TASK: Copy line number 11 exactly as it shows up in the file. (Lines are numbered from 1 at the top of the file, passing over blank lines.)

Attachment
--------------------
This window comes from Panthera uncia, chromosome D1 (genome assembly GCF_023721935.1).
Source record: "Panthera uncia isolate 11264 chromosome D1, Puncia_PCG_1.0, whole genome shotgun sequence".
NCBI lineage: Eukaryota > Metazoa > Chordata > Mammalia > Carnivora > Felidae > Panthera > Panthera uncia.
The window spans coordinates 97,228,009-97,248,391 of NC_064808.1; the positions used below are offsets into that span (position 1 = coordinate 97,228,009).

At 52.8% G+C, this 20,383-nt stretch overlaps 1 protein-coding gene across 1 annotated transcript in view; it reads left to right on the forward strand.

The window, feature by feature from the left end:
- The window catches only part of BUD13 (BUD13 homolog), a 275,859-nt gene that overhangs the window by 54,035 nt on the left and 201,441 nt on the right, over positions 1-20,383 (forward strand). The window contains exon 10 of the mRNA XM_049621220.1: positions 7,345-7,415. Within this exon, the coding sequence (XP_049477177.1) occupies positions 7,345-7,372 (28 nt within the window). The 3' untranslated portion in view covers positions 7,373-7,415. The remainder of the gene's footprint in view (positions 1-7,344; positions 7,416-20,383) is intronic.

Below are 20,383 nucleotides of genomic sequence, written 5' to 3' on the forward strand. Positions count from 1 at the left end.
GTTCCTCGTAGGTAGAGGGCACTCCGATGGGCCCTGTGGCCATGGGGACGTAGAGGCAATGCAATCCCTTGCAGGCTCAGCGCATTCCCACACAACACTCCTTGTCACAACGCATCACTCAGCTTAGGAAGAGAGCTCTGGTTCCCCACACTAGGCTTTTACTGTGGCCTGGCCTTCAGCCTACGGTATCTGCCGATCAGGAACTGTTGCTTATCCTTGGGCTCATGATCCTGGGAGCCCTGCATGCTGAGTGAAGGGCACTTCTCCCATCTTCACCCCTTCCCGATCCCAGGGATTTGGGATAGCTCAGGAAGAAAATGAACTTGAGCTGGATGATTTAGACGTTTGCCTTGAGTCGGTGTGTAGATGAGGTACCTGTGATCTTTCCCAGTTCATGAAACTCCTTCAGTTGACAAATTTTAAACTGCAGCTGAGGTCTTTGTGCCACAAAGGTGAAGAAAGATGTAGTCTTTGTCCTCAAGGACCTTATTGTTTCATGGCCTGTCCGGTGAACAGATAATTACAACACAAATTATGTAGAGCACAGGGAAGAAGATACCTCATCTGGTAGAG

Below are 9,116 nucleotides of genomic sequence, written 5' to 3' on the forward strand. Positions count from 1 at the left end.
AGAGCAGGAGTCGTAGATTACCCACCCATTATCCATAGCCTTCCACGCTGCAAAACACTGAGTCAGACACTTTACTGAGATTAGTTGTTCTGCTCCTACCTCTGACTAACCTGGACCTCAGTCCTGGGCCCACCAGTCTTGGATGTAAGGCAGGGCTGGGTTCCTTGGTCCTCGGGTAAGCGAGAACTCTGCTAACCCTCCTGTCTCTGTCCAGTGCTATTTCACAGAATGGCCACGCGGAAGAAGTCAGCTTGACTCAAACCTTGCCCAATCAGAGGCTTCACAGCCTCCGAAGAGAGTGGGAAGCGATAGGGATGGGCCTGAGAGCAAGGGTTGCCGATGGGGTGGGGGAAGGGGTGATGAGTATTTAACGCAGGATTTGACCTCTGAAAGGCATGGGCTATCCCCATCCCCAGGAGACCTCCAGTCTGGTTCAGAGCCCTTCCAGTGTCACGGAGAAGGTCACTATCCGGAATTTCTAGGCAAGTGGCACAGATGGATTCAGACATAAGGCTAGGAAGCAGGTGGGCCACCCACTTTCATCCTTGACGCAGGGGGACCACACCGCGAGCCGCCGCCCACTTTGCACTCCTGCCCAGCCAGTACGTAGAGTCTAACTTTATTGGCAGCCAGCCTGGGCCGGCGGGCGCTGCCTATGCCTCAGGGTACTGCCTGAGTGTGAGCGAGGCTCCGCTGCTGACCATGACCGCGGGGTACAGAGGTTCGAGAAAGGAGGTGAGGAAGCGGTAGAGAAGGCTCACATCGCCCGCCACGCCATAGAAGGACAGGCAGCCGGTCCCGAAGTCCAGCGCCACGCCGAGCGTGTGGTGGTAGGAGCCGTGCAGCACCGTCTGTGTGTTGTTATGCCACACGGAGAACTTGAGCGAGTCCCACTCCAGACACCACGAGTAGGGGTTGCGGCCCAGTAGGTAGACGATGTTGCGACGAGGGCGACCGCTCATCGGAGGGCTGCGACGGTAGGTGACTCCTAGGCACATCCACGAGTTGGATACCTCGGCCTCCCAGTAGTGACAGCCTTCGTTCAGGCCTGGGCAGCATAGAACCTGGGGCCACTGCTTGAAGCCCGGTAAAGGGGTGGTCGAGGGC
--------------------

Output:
AGAGCAGGAGTCGTAGATTACCCACCCATTATCCATAGCCTTCCACGCTGCAAAACACTGAGTCAGACACTTTACTGAGATTAGTTGTTCTGCTCCTACCTCTGACTAACCTGGACCTCAGTCCTGGGCCCACCAGTCTTGGATGTAAGGCAGGGCTGGGTTCCTTGGTCCTCGGGTAAGCGAGAACTCTGCTAACCCTCCTGTCTCTGTCCAGTGCTATTTCACAGAATGGCCACGCGGAAGAAGTCAGCTTGACTCAAACCTTGCCCAATCAGAGGCTTCACAGCCTCCGAAGAGAGTGGGAAGCGATAGGGATGGGCCTGAGAGCAAGGGTTGCCGATGGGGTGGGGGAAGGGGTGATGAGTATTTAACGCAGGATTTGACCTCTGAAAGGCATGGGCTATCCCCATCCCCAGGAGACCTCCAGTCTGGTTCAGAGCCCTTCCAGTGTCACGGAGAAGGTCACTATCCGGAATTTCTAGGCAAGTGGCACAGATGGATTCAGACATAAGGCTAGGAAGCAGGTGGGCCACCCACTTTCATCCTTGACGCAGGGGGACCACACCGCGAGCCGCCGCCCACTTTGCACTCCTGCCCAGCCAGTACGTAGAGTCTAACTTTATTGGCAGCCAGCCTGGGCCGGCGGGCGCTGCCTATGCCTCAGGGTACTGCCTGAGTGTGAGCGAGGCTCCGCTGCTGACCATGACCGCGGGGTACAGAGGTTCGAGAAAGGAGGTGAGGAAGCGGTAGAGAAGGCTCACATCGCCCGCCACGCCATAGAAGGACAGGCAGCCGGTCCCGAAGTCCAGCGCCACGCCGAGCGTGTGGTGGTAGGAGCCGTGCAGCACCGTCTGTGTGTTGTTATGCCACACGGAGAACTTGAGCGAGTCCCACTCCAGACACCACGAGTAGGGGTTGCGGCCCAGTAGGTAGACGATGTTGCGACGAGGGCGACCGCTCATCGGAGGGCTGCGACGGTAGGTGACTCCTAGGCACATCCACGAGTTGGATACCTCGGCCTCCCAGTAGTGACAGCCTTCGTTCAGGCCTGGGCAGCATAGAACCTGGGGCCACTGCTTGAAGCCCGGTAAAGGGGTGGTCGAGGGC